This morning, while enjoying a quiet walk with my dog, I noticed a new weed in town.  About 18 inches tall, light green with a spikey head, RAGWEED was the predominant flora at our local park.  This rather innocuous looking plant wreaks havoc on millions of innocent people.  Children and adults alike spend the last glorious weeks of summer and the beginning of the school year suffering from allergy symptoms that range from a mild runny nose to severe asthma attacks.  In addition to ragweed, many have allergies to its blooming companions (shown below): goldenrod, clover, burdock, Queen Anne’s lace and dock.

Ragweed and friendsMany people don’t even realize that they have fall allergies and think that they simply get a low level cold every September.  This is especially true for young children who don’t display the symptoms much differently than they would a mild cold.  Allergies in children who are already struggling to adapt to a new school year can worsen behavioural and attention problems.

Many adults with life-long allergies rely on over-the-counter anti-histamines to manage their symptoms.  Chronic use of these drugs can lead to tolerance and ineffectiveness – as many of you already know.  Many of these medications have children’s versions that also have the unpleasant side effects like dry mouth and extreme drowsiness (not helpful on the first day of school).  Many with severe seasonal allergies turn to allergy “shots”, which can be effective, but are generally expensive and require a considerable time commitment (attending a clinic weekly for months every year).

So what is an allergy sufferer to do?  Every year I invariably read a letter to the editor demanding that municipal governments spray or cut down these offending weeds so that we can all enjoy the outdoors comfortably.  I suppose this approach may have some limited effectiveness – at least until a windy day when pollen becomes airborne.  But, it can also have some unintended negative consequences – likely almost wiping out a species of butterfly as was the case with milkweed.   This approach ultimately doesn’t deal with the root cause which is your deranged immune system and its overactive histamine response! To really stop suffering from seasonal allergies, you have to look inward and deal with this response in a logical and supportive way.  There are many effective ways to manage your fall allergy symptoms WITHOUT the use of prescription drugs and even some tricks to eliminate them all together.


Read on and stop suffering!

Lowering you histamine load.  Your reaction to ragweed pollen causes a release of a chemical called histamine from your cells (ergo the drug class “anti-histamine”).  Histamine causes a local inflammatory response that causes a lot of mucous to be discharged from the membranes in your nose, eyes, ears and throat. These same tissues often become red and swollen.  What is important to remember is that ragweed is not the only reason you are having a histamine overload.  It’s really just the icing on the cake.  Many other things in your life are contributing to this histamine problem, and some of them ARE under your control – unlike the ragweed population at your local park.  For example, food.  Try eliminating the top allergens from your diet and see how quickly your symptoms subside.  These foods include cow dairy, refined sugar, wheat, soy and corn.

Love your Liver.  This incredible organ is an important filter that plays a big role in allergy.  Years of accumulation of toxic metabolites from your diet (caffeine, alcohol, prescription drugs) and the logjam of antibody-antigen complexes (an immune particle attached to the offending allergen) in your liver, render this organ less effective.  Eliminating food and environmental toxins while doing a “cleanse” or “detox” with herbs and nutrients designed to clean out this organ, can dramatically reduce allergy symptoms.  Be sure to get some sound advice from a health care provider so that your cleanse is safe and effective.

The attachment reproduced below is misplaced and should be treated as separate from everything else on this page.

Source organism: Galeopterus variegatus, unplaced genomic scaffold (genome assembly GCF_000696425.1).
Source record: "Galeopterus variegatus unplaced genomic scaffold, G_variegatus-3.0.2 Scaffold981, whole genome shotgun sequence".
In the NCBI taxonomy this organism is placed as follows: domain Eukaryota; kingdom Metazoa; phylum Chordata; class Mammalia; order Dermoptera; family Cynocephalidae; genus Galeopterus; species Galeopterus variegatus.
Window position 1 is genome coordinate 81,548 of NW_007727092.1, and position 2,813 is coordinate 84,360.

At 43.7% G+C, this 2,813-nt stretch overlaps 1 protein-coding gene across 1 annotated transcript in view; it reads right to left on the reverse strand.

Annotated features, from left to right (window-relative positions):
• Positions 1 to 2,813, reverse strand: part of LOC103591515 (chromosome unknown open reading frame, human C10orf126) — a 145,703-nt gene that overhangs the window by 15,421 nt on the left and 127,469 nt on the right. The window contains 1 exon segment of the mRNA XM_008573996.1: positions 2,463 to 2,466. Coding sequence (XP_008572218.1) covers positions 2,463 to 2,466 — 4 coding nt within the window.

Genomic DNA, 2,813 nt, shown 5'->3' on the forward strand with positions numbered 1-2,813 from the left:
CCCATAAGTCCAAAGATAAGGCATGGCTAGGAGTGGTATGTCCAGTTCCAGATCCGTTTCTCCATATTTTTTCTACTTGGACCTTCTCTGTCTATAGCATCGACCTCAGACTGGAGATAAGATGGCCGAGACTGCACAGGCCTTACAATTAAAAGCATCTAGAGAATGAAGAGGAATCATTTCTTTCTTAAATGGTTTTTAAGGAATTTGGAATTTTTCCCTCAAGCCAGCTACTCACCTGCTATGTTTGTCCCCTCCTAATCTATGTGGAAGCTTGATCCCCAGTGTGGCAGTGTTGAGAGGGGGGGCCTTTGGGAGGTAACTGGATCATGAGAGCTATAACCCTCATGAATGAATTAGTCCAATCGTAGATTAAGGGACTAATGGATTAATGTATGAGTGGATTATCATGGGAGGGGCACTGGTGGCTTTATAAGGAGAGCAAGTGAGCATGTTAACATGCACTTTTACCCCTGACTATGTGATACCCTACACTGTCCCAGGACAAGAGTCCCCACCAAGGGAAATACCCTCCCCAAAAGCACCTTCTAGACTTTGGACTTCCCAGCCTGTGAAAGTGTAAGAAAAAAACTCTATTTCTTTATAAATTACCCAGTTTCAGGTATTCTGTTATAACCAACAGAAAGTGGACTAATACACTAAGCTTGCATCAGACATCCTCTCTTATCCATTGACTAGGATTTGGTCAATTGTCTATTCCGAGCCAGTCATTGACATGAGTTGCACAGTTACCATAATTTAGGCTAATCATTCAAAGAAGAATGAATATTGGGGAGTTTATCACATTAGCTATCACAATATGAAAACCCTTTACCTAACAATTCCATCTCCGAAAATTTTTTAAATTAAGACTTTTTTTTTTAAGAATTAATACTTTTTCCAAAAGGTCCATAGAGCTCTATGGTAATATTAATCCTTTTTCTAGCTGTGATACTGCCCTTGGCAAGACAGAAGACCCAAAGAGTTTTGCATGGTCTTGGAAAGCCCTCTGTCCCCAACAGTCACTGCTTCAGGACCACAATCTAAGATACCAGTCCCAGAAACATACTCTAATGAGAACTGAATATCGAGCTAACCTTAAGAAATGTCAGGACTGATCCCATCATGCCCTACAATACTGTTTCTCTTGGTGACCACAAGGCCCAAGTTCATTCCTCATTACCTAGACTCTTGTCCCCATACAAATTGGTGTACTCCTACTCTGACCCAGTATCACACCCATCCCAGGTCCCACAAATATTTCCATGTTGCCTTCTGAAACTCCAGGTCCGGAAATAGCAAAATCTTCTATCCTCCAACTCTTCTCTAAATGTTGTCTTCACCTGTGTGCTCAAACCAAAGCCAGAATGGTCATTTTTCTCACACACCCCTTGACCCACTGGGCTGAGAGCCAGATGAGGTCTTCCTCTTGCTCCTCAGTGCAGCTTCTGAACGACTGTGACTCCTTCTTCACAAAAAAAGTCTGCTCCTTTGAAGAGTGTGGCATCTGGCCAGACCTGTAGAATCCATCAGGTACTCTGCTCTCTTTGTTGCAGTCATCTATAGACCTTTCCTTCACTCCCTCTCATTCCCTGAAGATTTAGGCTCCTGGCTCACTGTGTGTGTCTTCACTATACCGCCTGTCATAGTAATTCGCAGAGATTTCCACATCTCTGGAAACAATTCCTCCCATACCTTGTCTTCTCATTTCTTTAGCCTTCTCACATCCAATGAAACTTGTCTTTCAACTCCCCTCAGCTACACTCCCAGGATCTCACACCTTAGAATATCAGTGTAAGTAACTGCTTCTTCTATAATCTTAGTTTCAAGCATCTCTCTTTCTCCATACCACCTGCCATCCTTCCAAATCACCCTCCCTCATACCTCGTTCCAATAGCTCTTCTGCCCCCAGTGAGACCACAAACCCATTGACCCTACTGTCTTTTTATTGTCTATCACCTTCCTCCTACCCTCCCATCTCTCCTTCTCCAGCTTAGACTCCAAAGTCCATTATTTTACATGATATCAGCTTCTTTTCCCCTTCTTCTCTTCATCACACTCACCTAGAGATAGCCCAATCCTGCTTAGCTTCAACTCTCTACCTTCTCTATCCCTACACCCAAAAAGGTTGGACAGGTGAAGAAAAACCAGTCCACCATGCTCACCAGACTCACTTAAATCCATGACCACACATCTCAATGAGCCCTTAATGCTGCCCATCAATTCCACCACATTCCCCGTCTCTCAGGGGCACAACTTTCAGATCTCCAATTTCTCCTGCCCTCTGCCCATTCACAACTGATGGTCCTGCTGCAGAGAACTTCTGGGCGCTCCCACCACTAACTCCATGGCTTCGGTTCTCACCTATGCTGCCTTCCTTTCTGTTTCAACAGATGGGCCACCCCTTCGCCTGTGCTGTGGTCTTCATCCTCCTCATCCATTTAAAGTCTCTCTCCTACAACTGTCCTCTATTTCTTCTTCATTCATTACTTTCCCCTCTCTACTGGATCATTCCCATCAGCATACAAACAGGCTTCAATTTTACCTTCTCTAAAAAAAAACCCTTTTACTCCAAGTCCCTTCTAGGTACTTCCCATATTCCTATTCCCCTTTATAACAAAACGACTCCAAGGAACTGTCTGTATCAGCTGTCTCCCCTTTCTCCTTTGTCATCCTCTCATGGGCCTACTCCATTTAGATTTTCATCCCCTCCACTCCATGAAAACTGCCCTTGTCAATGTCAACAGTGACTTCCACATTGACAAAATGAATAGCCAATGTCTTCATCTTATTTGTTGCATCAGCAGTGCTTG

Enzymes to the rescue.  Two different enzymes found in papaya and pineapple, just happen to be extremely helpful for allergy sufferers.   Found in health food stores and good pharmacies, “bromelain” and “papain” help reduce allergy symptoms by breaking down those nasty little antibody-antigen complexes.  These complexes are what trigger your cells to release histamine, so reducing the number of them always helps reduce symptoms.  Bromelain and papain are enzymes found in fruit, so their safety profile is excellent.  They are naturally anti-inflammatory and can reduce joint and muscle pain.  Taken with food, they act as a digestive enzyme – helping your body break down food so the nutrients are more easily absorbed.  Taken AWAY from food, they effectively help manage seasonal allergy symptoms.

The power of brightly coloured fruits and vegetables.  Bioflavanoids are considered a part of the vitamin C family and are found in brightly coloured fruits (such as blueberries) and vegetables (peppers).  Bioflavanoids are extremely good for you as they act as super-antioxidants and thereby play a role in preventing cancer and in vascular health, preventing atherosclerosis.  Interestingly, they are also potently anti-histamine.  The bioflavanoid that is commonly used for allergies is “quercitin”.   Often found in combination with vitamin C, quercitin stabilizes mast cells (the white blood cell that releases histamine), quickly and effectively reducing allergy symptoms.

Recognizing that seasonal allergies are an expression of a tired liver and a dysregulated immune system will help you manage change your approach and treat them in a non-pharmaceutical, permanent way.  With a little work on your liver early in the year (preferably spring) and swapping your anti-histamine for enzymes and bioflavonoids will show you there is a solution to seasonal allergies.


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